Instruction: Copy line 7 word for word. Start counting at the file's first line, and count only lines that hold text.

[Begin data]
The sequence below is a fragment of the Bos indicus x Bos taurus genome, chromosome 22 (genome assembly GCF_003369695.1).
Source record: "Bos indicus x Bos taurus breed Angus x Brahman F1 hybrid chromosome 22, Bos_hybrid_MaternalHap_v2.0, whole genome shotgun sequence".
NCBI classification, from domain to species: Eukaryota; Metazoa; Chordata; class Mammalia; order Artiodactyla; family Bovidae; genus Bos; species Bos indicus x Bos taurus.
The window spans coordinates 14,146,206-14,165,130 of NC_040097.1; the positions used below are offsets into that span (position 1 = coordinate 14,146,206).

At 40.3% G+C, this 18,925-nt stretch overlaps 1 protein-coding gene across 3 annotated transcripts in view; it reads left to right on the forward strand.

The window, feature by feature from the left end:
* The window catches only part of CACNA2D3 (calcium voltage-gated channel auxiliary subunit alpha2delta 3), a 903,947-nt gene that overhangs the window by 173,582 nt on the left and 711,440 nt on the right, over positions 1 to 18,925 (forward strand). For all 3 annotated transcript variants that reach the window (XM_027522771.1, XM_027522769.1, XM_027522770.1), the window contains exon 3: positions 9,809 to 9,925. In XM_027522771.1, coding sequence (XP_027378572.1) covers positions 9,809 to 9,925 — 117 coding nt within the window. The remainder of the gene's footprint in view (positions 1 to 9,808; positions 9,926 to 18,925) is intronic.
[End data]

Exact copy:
* The window catches only part of CACNA2D3 (calcium voltage-gated channel auxiliary subunit alpha2delta 3), a 903,947-nt gene that overhangs the window by 173,582 nt on the left and 711,440 nt on the right, over positions 1 to 18,925 (forward strand). For all 3 annotated transcript variants that reach the window (XM_027522771.1, XM_027522769.1, XM_027522770.1), the window contains exon 3: positions 9,809 to 9,925. In XM_027522771.1, coding sequence (XP_027378572.1) covers positions 9,809 to 9,925 — 117 coding nt within the window. The remainder of the gene's footprint in view (positions 1 to 9,808; positions 9,926 to 18,925) is intronic.